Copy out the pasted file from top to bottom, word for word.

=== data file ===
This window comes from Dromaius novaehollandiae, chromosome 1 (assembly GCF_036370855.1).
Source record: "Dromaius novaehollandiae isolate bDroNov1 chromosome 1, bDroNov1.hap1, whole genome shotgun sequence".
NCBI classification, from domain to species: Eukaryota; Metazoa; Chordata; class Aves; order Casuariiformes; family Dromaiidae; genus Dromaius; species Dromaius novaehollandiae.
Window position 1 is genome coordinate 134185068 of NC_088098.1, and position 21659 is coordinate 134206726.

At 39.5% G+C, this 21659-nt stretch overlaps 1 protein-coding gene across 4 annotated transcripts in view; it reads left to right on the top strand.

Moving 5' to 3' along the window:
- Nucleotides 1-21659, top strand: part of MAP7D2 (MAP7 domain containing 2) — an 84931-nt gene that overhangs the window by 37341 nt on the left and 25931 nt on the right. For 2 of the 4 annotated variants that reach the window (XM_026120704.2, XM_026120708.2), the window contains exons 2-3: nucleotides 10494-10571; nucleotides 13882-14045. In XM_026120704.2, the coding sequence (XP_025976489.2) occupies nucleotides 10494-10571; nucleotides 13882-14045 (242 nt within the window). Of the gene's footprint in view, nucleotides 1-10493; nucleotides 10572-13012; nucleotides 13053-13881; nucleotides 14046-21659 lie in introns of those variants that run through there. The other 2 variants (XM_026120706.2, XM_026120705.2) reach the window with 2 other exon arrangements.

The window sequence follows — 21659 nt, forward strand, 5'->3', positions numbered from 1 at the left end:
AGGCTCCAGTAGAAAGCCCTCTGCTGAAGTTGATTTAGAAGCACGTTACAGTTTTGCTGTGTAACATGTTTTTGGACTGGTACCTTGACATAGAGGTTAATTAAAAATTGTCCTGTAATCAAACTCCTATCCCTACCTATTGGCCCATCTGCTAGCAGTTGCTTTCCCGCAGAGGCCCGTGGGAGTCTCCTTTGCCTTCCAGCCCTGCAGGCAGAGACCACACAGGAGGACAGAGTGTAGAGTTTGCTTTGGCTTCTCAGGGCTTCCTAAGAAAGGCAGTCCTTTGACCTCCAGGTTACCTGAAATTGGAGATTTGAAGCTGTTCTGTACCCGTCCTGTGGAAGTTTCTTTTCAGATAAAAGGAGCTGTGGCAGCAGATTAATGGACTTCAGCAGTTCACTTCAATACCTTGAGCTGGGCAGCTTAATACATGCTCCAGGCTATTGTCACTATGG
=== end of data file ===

This window comes from Dromaius novaehollandiae, chromosome 1 (assembly GCF_036370855.1).
Source record: "Dromaius novaehollandiae isolate bDroNov1 chromosome 1, bDroNov1.hap1, whole genome shotgun sequence".
NCBI classification, from domain to species: Eukaryota; Metazoa; Chordata; class Aves; order Casuariiformes; family Dromaiidae; genus Dromaius; species Dromaius novaehollandiae.
Window position 1 is genome coordinate 134185068 of NC_088098.1, and position 21659 is coordinate 134206726.

At 39.5% G+C, this 21659-nt stretch overlaps 1 protein-coding gene across 4 annotated transcripts in view; it reads left to right on the top strand.

Moving 5' to 3' along the window:
- Nucleotides 1-21659, top strand: part of MAP7D2 (MAP7 domain containing 2) — an 84931-nt gene that overhangs the window by 37341 nt on the left and 25931 nt on the right. For 2 of the 4 annotated variants that reach the window (XM_026120704.2, XM_026120708.2), the window contains exons 2-3: nucleotides 10494-10571; nucleotides 13882-14045. In XM_026120704.2, the coding sequence (XP_025976489.2) occupies nucleotides 10494-10571; nucleotides 13882-14045 (242 nt within the window). Of the gene's footprint in view, nucleotides 1-10493; nucleotides 10572-13012; nucleotides 13053-13881; nucleotides 14046-21659 lie in introns of those variants that run through there. The other 2 variants (XM_026120706.2, XM_026120705.2) reach the window with 2 other exon arrangements.

The window sequence follows — 21659 nt, forward strand, 5'->3', positions numbered from 1 at the left end:
AGGCTCCAGTAGAAAGCCCTCTGCTGAAGTTGATTTAGAAGCACGTTACAGTTTTGCTGTGTAACATGTTTTTGGACTGGTACCTTGACATAGAGGTTAATTAAAAATTGTCCTGTAATCAAACTCCTATCCCTACCTATTGGCCCATCTGCTAGCAGTTGCTTTCCCGCAGAGGCCCGTGGGAGTCTCCTTTGCCTTCCAGCCCTGCAGGCAGAGACCACACAGGAGGACAGAGTGTAGAGTTTGCTTTGGCTTCTCAGGGCTTCCTAAGAAAGGCAGTCCTTTGACCTCCAGGTTACCTGAAATTGGAGATTTGAAGCTGTTCTGTACCCGTCCTGTGGAAGTTTCTTTTCAGATAAAAGGAGCTGTGGCAGCAGATTAATGGACTTCAGCAGTTCACTTCAATACCTTGAGCTGGGCAGCTTAATACATGCTCCAGGCTATTGTCACTATGG